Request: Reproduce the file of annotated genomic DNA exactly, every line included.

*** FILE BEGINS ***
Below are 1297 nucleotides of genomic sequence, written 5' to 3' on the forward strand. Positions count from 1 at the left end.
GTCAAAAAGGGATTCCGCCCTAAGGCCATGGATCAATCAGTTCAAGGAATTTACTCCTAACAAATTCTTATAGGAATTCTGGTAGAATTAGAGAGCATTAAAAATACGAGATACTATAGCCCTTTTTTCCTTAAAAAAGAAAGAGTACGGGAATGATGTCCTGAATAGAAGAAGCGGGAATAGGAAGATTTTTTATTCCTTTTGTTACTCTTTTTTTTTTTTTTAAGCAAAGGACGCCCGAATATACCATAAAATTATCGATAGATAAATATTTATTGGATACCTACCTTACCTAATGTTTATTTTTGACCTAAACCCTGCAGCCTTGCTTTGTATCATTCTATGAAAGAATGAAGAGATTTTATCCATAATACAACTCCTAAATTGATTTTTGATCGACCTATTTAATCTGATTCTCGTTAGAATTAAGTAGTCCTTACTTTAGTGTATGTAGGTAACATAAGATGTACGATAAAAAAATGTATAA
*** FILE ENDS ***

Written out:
Below are 1297 nucleotides of genomic sequence, written 5' to 3' on the forward strand. Positions count from 1 at the left end.
GTCAAAAAGGGATTCCGCCCTAAGGCCATGGATCAATCAGTTCAAGGAATTTACTCCTAACAAATTCTTATAGGAATTCTGGTAGAATTAGAGAGCATTAAAAATACGAGATACTATAGCCCTTTTTTCCTTAAAAAAGAAAGAGTACGGGAATGATGTCCTGAATAGAAGAAGCGGGAATAGGAAGATTTTTTATTCCTTTTGTTACTCTTTTTTTTTTTTTTAAGCAAAGGACGCCCGAATATACCATAAAATTATCGATAGATAAATATTTATTGGATACCTACCTTACCTAATGTTTATTTTTGACCTAAACCCTGCAGCCTTGCTTTGTATCATTCTATGAAAGAATGAAGAGATTTTATCCATAATACAACTCCTAAATTGATTTTTGATCGACCTATTTAATCTGATTCTCGTTAGAATTAAGTAGTCCTTACTTTAGTGTATGTAGGTAACATAAGATGTACGATAAAAAAATGTATAA